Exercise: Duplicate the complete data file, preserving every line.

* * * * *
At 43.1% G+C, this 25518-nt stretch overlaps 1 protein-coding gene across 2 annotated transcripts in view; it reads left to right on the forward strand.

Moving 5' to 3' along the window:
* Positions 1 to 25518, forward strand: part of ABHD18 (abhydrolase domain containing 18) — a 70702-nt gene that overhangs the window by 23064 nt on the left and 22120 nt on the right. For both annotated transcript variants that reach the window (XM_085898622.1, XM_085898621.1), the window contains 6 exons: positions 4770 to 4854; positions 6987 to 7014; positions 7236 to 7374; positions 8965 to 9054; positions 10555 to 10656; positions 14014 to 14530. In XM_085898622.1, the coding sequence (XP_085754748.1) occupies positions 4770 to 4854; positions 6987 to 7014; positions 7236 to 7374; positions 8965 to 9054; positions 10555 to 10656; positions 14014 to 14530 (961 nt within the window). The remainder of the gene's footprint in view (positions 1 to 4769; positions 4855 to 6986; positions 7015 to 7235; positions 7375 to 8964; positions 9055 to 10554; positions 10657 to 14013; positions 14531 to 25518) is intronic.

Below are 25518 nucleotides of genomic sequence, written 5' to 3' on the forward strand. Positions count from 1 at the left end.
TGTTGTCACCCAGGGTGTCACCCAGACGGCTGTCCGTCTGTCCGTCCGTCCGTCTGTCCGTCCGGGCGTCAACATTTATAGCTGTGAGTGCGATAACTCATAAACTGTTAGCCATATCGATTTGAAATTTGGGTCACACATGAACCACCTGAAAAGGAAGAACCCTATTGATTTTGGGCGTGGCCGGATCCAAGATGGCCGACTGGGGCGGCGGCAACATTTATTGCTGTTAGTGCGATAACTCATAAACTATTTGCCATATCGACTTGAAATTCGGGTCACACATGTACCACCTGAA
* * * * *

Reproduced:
At 43.1% G+C, this 25518-nt stretch overlaps 1 protein-coding gene across 2 annotated transcripts in view; it reads left to right on the forward strand.

Moving 5' to 3' along the window:
* Positions 1 to 25518, forward strand: part of ABHD18 (abhydrolase domain containing 18) — a 70702-nt gene that overhangs the window by 23064 nt on the left and 22120 nt on the right. For both annotated transcript variants that reach the window (XM_085898622.1, XM_085898621.1), the window contains 6 exons: positions 4770 to 4854; positions 6987 to 7014; positions 7236 to 7374; positions 8965 to 9054; positions 10555 to 10656; positions 14014 to 14530. In XM_085898622.1, the coding sequence (XP_085754748.1) occupies positions 4770 to 4854; positions 6987 to 7014; positions 7236 to 7374; positions 8965 to 9054; positions 10555 to 10656; positions 14014 to 14530 (961 nt within the window). The remainder of the gene's footprint in view (positions 1 to 4769; positions 4855 to 6986; positions 7015 to 7235; positions 7375 to 8964; positions 9055 to 10554; positions 10657 to 14013; positions 14531 to 25518) is intronic.

Below are 25518 nucleotides of genomic sequence, written 5' to 3' on the forward strand. Positions count from 1 at the left end.
TGTTGTCACCCAGGGTGTCACCCAGACGGCTGTCCGTCTGTCCGTCCGTCCGTCTGTCCGTCCGGGCGTCAACATTTATAGCTGTGAGTGCGATAACTCATAAACTGTTAGCCATATCGATTTGAAATTTGGGTCACACATGAACCACCTGAAAAGGAAGAACCCTATTGATTTTGGGCGTGGCCGGATCCAAGATGGCCGACTGGGGCGGCGGCAACATTTATTGCTGTTAGTGCGATAACTCATAAACTATTTGCCATATCGACTTGAAATTCGGGTCACACATGTACCACCTGAA